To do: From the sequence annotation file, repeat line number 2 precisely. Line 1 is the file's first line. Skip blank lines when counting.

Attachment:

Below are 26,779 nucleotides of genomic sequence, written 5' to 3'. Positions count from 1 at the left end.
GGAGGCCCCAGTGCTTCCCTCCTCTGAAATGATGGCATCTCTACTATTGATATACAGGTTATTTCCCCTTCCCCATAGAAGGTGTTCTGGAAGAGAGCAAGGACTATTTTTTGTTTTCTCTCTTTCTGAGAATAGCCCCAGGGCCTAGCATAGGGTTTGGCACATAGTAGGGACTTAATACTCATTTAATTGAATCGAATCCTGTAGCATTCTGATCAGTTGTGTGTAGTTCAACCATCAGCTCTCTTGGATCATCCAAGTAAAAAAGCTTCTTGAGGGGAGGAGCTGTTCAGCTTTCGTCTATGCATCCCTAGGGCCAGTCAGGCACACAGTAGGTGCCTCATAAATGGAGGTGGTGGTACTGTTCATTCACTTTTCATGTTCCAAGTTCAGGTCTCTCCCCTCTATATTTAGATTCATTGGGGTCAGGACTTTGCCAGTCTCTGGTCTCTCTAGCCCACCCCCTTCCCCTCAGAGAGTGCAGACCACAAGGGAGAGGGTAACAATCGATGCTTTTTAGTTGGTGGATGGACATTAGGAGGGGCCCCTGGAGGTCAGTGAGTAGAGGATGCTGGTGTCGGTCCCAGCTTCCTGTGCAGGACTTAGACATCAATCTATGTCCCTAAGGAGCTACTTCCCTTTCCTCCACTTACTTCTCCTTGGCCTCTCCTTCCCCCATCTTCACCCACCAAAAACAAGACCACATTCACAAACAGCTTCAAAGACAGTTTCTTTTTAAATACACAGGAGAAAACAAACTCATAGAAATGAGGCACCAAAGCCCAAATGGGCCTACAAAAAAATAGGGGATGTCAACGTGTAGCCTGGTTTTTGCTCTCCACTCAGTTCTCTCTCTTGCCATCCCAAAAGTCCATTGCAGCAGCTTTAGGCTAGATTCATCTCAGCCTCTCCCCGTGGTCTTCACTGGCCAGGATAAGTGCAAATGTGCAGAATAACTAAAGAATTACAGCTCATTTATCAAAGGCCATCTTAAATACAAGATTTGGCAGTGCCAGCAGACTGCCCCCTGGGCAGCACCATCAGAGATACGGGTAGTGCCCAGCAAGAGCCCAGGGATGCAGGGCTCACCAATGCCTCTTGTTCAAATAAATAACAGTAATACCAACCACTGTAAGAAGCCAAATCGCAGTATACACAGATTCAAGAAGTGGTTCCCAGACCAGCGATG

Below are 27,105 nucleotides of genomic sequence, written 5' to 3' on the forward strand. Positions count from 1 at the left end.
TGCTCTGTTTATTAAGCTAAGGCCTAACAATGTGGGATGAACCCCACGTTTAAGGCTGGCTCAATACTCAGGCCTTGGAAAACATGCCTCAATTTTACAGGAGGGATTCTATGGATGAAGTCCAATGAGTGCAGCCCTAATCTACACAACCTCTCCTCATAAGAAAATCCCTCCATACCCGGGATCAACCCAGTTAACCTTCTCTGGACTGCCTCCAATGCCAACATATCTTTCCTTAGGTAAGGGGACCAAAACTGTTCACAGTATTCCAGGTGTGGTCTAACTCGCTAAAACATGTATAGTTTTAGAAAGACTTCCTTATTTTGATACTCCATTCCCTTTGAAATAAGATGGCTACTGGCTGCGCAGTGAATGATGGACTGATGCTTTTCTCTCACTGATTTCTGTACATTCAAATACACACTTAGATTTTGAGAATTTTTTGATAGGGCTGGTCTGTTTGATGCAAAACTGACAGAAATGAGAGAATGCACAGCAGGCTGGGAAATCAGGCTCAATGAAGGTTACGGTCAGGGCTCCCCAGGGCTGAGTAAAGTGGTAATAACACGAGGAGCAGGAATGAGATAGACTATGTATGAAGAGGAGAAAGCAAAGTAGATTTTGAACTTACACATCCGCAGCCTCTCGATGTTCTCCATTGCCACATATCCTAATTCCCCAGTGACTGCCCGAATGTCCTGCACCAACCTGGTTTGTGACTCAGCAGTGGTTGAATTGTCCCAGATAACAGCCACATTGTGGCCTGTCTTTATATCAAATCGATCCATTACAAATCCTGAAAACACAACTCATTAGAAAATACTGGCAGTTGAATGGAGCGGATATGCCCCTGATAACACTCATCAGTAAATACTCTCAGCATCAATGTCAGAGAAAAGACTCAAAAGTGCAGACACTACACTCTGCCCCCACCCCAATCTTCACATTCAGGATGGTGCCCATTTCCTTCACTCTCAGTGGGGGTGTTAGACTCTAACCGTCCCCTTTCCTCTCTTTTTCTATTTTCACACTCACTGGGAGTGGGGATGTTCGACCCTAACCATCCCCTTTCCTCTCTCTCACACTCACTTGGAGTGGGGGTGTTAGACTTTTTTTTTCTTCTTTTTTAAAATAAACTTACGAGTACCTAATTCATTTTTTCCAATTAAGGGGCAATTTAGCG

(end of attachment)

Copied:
GGAGGCCCCAGTGCTTCCCTCCTCTGAAATGATGGCATCTCTACTATTGATATACAGGTTATTTCCCCTTCCCCATAGAAGGTGTTCTGGAAGAGAGCAAGGACTATTTTTTGTTTTCTCTCTTTCTGAGAATAGCCCCAGGGCCTAGCATAGGGTTTGGCACATAGTAGGGACTTAATACTCATTTAATTGAATCGAATCCTGTAGCATTCTGATCAGTTGTGTGTAGTTCAACCATCAGCTCTCTTGGATCATCCAAGTAAAAAAGCTTCTTGAGGGGAGGAGCTGTTCAGCTTTCGTCTATGCATCCCTAGGGCCAGTCAGGCACACAGTAGGTGCCTCATAAATGGAGGTGGTGGTACTGTTCATTCACTTTTCATGTTCCAAGTTCAGGTCTCTCCCCTCTATATTTAGATTCATTGGGGTCAGGACTTTGCCAGTCTCTGGTCTCTCTAGCCCACCCCCTTCCCCTCAGAGAGTGCAGACCACAAGGGAGAGGGTAACAATCGATGCTTTTTAGTTGGTGGATGGACATTAGGAGGGGCCCCTGGAGGTCAGTGAGTAGAGGATGCTGGTGTCGGTCCCAGCTTCCTGTGCAGGACTTAGACATCAATCTATGTCCCTAAGGAGCTACTTCCCTTTCCTCCACTTACTTCTCCTTGGCCTCTCCTTCCCCCATCTTCACCCACCAAAAACAAGACCACATTCACAAACAGCTTCAAAGACAGTTTCTTTTTAAATACACAGGAGAAAACAAACTCATAGAAATGAGGCACCAAAGCCCAAATGGGCCTACAAAAAAATAGGGGATGTCAACGTGTAGCCTGGTTTTTGCTCTCCACTCAGTTCTCTCTCTTGCCATCCCAAAAGTCCATTGCAGCAGCTTTAGGCTAGATTCATCTCAGCCTCTCCCCGTGGTCTTCACTGGCCAGGATAAGTGCAAATGTGCAGAATAACTAAAGAATTACAGCTCATTTATCAAAGGCCATCTTAAATACAAGATTTGGCAGTGCCAGCAGACTGCCCCCTGGGCAGCACCATCAGAGATACGGGTAGTGCCCAGCAAGAGCCCAGGGATGCAGGGCTCACCAATGCCTCTTGTTCAAATAAATAACAGTAATACCAACCACTGTAAGAAGCCAAATCGCAGTATACACAGATTCAAGAAGTGGTTCCCAGACCAGCGATG